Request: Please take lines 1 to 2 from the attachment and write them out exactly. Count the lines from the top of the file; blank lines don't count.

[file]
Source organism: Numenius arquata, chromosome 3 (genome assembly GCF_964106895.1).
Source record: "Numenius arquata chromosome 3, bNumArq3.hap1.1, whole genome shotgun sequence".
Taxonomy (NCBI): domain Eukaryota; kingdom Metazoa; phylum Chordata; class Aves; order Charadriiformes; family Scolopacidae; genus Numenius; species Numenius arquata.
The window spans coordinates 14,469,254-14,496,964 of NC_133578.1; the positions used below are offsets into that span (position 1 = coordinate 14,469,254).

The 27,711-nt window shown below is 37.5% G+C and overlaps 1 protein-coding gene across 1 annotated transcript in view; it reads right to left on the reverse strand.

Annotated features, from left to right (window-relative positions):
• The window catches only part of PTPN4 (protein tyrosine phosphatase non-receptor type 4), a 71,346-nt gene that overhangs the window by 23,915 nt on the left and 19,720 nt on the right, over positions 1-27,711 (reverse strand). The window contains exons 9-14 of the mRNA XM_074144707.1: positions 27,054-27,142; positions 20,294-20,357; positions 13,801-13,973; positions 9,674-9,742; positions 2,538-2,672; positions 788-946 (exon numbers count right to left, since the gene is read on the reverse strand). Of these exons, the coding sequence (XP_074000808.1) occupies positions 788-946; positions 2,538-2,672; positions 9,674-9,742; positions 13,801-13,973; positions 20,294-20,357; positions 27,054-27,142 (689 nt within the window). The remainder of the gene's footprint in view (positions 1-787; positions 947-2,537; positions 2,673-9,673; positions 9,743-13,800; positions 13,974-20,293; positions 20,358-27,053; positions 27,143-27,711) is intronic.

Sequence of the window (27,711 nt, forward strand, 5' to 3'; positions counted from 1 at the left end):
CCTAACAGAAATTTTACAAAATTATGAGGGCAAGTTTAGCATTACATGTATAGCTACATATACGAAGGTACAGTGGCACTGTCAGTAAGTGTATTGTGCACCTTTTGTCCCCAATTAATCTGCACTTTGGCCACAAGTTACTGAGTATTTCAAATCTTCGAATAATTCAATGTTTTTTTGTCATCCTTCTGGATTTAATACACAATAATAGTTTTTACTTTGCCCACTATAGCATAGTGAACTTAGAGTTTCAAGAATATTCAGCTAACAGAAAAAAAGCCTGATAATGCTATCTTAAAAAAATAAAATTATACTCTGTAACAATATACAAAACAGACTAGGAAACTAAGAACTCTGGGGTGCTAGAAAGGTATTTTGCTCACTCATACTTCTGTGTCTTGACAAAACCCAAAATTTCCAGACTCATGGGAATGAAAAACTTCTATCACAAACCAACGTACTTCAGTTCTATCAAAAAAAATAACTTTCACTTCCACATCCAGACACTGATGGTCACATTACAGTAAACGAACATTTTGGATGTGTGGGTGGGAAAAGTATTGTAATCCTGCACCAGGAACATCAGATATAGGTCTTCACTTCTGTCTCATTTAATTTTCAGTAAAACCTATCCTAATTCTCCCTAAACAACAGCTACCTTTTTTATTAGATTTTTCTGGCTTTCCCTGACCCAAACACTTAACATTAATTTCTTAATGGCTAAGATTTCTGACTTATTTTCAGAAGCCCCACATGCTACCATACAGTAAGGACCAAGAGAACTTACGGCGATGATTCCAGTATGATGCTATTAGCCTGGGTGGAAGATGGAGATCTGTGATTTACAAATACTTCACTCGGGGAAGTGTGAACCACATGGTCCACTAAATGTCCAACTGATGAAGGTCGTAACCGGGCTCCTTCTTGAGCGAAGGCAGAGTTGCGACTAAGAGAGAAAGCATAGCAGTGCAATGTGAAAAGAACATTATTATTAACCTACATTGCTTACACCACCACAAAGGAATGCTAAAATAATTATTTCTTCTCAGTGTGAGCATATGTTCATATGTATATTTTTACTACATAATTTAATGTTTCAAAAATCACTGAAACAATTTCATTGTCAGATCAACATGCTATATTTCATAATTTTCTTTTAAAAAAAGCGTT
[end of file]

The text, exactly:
Source organism: Numenius arquata, chromosome 3 (genome assembly GCF_964106895.1).
Source record: "Numenius arquata chromosome 3, bNumArq3.hap1.1, whole genome shotgun sequence".